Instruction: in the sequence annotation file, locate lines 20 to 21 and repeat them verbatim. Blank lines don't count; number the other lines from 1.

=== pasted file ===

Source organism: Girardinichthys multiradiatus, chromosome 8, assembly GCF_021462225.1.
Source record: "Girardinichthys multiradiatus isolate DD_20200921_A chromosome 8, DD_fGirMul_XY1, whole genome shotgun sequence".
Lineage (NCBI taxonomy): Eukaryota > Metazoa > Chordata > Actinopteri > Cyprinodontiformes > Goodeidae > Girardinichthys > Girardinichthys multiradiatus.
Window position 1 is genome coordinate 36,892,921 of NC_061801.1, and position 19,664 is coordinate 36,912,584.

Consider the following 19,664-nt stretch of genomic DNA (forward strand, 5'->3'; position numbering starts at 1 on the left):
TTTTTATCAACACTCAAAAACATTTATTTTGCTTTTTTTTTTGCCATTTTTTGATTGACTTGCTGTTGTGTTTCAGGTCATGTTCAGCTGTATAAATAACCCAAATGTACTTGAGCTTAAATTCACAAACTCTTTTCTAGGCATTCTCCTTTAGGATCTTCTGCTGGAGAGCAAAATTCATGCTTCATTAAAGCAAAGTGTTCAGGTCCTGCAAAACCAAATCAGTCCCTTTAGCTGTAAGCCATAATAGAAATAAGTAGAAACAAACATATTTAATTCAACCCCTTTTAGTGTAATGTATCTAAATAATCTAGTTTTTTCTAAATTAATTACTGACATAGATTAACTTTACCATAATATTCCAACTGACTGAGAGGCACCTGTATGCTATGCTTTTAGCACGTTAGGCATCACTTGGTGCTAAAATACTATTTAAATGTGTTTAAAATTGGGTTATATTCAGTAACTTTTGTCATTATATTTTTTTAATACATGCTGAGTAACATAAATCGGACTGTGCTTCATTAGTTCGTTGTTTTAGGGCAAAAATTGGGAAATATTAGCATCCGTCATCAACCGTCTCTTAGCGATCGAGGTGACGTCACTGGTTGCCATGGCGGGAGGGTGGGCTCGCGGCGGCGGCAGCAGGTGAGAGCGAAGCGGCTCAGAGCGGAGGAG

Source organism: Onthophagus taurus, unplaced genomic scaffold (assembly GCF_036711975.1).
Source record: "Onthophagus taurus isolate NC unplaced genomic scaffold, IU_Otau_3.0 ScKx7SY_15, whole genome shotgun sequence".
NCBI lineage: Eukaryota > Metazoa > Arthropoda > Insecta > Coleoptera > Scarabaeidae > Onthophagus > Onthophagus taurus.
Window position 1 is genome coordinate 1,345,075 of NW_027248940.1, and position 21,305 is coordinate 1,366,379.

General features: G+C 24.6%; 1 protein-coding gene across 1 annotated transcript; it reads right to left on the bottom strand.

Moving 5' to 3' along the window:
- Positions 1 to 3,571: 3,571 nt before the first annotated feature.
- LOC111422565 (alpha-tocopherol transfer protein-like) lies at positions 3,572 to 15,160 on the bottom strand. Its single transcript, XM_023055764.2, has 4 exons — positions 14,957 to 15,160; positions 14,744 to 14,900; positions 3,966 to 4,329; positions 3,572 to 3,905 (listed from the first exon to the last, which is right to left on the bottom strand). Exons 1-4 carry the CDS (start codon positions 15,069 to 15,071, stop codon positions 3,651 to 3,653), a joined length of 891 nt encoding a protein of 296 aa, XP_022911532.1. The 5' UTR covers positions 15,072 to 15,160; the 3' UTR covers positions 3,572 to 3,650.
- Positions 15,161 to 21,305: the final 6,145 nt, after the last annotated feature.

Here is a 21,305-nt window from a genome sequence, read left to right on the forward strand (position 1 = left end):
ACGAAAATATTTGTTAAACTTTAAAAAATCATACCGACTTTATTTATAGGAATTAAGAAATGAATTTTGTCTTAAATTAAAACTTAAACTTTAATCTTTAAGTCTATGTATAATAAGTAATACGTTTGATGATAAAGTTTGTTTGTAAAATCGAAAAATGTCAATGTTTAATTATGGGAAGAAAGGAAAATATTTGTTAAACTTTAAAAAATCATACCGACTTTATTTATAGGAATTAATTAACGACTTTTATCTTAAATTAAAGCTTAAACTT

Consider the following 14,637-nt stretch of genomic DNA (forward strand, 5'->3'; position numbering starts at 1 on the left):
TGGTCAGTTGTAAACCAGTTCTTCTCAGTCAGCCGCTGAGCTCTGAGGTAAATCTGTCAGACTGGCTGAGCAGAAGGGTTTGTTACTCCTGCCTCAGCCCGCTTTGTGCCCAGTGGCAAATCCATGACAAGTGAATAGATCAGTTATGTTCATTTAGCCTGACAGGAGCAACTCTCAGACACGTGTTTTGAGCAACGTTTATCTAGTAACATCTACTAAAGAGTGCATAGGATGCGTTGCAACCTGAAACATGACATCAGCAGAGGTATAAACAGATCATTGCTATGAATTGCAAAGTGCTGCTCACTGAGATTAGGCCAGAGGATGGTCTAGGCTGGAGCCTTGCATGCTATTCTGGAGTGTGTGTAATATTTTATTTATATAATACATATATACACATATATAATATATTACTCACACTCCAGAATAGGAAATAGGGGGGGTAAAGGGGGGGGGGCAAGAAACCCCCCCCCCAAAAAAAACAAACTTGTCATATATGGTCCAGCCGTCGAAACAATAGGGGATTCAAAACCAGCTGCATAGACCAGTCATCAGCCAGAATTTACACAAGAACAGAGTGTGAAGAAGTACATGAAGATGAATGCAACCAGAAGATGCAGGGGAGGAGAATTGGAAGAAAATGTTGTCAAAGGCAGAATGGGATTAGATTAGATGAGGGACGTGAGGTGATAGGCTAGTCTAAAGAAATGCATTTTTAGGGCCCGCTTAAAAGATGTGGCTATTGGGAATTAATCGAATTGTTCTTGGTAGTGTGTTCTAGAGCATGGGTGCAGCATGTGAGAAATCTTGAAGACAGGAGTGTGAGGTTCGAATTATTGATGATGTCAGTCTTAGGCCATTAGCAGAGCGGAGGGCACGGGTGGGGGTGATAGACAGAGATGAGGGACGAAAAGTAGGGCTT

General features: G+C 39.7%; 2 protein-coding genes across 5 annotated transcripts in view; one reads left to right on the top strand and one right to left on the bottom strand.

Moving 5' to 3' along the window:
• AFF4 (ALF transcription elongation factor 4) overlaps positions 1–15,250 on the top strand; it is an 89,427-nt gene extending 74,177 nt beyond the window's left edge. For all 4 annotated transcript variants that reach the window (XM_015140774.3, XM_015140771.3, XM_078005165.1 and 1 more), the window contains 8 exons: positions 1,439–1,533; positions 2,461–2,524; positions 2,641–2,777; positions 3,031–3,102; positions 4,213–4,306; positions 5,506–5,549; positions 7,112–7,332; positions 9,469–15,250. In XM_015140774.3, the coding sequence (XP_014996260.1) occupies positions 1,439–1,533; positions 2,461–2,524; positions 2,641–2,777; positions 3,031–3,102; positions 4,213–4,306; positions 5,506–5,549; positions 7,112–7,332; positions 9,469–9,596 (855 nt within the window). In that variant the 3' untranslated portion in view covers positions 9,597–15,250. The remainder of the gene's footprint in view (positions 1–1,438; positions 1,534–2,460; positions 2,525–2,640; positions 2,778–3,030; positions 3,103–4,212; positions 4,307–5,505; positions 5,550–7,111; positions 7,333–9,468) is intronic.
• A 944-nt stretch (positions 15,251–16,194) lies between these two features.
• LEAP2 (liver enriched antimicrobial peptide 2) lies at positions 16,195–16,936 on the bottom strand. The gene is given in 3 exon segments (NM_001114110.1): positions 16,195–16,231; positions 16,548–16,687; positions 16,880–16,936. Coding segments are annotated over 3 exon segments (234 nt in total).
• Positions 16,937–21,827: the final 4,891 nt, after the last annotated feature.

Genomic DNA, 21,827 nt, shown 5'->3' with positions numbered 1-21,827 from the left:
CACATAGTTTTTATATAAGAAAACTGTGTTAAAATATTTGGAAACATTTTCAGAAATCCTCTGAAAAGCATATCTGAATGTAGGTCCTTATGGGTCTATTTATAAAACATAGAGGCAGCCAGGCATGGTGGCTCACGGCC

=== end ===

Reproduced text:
General features: G+C 39.7%; 2 protein-coding genes across 5 annotated transcripts in view; one reads left to right on the top strand and one right to left on the bottom strand.

Moving 5' to 3' along the window: